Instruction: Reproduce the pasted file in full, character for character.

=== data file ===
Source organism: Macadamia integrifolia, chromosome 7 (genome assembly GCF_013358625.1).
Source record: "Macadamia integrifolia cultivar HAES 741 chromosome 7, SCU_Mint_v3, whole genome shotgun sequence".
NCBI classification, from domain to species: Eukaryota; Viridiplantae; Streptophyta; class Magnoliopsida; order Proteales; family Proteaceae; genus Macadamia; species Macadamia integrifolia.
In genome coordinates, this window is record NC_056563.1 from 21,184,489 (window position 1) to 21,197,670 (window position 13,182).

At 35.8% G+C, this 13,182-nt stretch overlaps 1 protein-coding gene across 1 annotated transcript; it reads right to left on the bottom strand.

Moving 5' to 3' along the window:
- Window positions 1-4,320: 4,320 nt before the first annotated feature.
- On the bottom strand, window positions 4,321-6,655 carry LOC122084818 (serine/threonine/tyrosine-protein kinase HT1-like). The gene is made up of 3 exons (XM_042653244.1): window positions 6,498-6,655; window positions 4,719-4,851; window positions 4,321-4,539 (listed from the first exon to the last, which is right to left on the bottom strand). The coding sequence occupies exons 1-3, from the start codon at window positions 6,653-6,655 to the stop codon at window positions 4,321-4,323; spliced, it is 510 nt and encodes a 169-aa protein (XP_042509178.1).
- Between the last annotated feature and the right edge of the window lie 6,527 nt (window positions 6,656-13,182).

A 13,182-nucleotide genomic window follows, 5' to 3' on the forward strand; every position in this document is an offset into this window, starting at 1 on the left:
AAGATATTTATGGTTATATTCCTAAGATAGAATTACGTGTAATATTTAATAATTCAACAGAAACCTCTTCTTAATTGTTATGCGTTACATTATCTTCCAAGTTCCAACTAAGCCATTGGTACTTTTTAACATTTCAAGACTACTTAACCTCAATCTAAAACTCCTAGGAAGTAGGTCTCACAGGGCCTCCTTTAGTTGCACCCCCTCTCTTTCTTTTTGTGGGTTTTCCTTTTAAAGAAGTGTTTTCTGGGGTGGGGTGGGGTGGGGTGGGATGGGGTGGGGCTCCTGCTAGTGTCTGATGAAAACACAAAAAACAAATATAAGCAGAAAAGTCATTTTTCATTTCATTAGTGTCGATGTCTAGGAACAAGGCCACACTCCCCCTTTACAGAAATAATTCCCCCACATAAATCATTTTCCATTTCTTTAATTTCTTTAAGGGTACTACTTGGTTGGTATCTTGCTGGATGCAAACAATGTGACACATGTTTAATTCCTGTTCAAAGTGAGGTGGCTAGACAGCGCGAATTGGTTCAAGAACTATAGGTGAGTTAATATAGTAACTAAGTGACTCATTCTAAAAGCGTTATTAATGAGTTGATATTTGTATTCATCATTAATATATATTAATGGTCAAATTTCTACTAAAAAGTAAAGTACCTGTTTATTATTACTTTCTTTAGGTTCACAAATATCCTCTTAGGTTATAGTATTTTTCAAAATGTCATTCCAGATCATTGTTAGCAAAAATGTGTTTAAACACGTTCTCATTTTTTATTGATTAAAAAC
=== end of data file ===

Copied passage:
Source organism: Macadamia integrifolia, chromosome 7 (genome assembly GCF_013358625.1).
Source record: "Macadamia integrifolia cultivar HAES 741 chromosome 7, SCU_Mint_v3, whole genome shotgun sequence".
NCBI classification, from domain to species: Eukaryota; Viridiplantae; Streptophyta; class Magnoliopsida; order Proteales; family Proteaceae; genus Macadamia; species Macadamia integrifolia.
In genome coordinates, this window is record NC_056563.1 from 21,184,489 (window position 1) to 21,197,670 (window position 13,182).

At 35.8% G+C, this 13,182-nt stretch overlaps 1 protein-coding gene across 1 annotated transcript; it reads right to left on the bottom strand.

Moving 5' to 3' along the window:
- Window positions 1-4,320: 4,320 nt before the first annotated feature.
- On the bottom strand, window positions 4,321-6,655 carry LOC122084818 (serine/threonine/tyrosine-protein kinase HT1-like). The gene is made up of 3 exons (XM_042653244.1): window positions 6,498-6,655; window positions 4,719-4,851; window positions 4,321-4,539 (listed from the first exon to the last, which is right to left on the bottom strand). The coding sequence occupies exons 1-3, from the start codon at window positions 6,653-6,655 to the stop codon at window positions 4,321-4,323; spliced, it is 510 nt and encodes a 169-aa protein (XP_042509178.1).
- Between the last annotated feature and the right edge of the window lie 6,527 nt (window positions 6,656-13,182).

A 13,182-nucleotide genomic window follows, 5' to 3' on the forward strand; every position in this document is an offset into this window, starting at 1 on the left:
AAGATATTTATGGTTATATTCCTAAGATAGAATTACGTGTAATATTTAATAATTCAACAGAAACCTCTTCTTAATTGTTATGCGTTACATTATCTTCCAAGTTCCAACTAAGCCATTGGTACTTTTTAACATTTCAAGACTACTTAACCTCAATCTAAAACTCCTAGGAAGTAGGTCTCACAGGGCCTCCTTTAGTTGCACCCCCTCTCTTTCTTTTTGTGGGTTTTCCTTTTAAAGAAGTGTTTTCTGGGGTGGGGTGGGGTGGGGTGGGATGGGGTGGGGCTCCTGCTAGTGTCTGATGAAAACACAAAAAACAAATATAAGCAGAAAAGTCATTTTTCATTTCATTAGTGTCGATGTCTAGGAACAAGGCCACACTCCCCCTTTACAGAAATAATTCCCCCACATAAATCATTTTCCATTTCTTTAATTTCTTTAAGGGTACTACTTGGTTGGTATCTTGCTGGATGCAAACAATGTGACACATGTTTAATTCCTGTTCAAAGTGAGGTGGCTAGACAGCGCGAATTGGTTCAAGAACTATAGGTGAGTTAATATAGTAACTAAGTGACTCATTCTAAAAGCGTTATTAATGAGTTGATATTTGTATTCATCATTAATATATATTAATGGTCAAATTTCTACTAAAAAGTAAAGTACCTGTTTATTATTACTTTCTTTAGGTTCACAAATATCCTCTTAGGTTATAGTATTTTTCAAAATGTCATTCCAGATCATTGTTAGCAAAAATGTGTTTAAACACGTTCTCATTTTTTATTGATTAAAAAC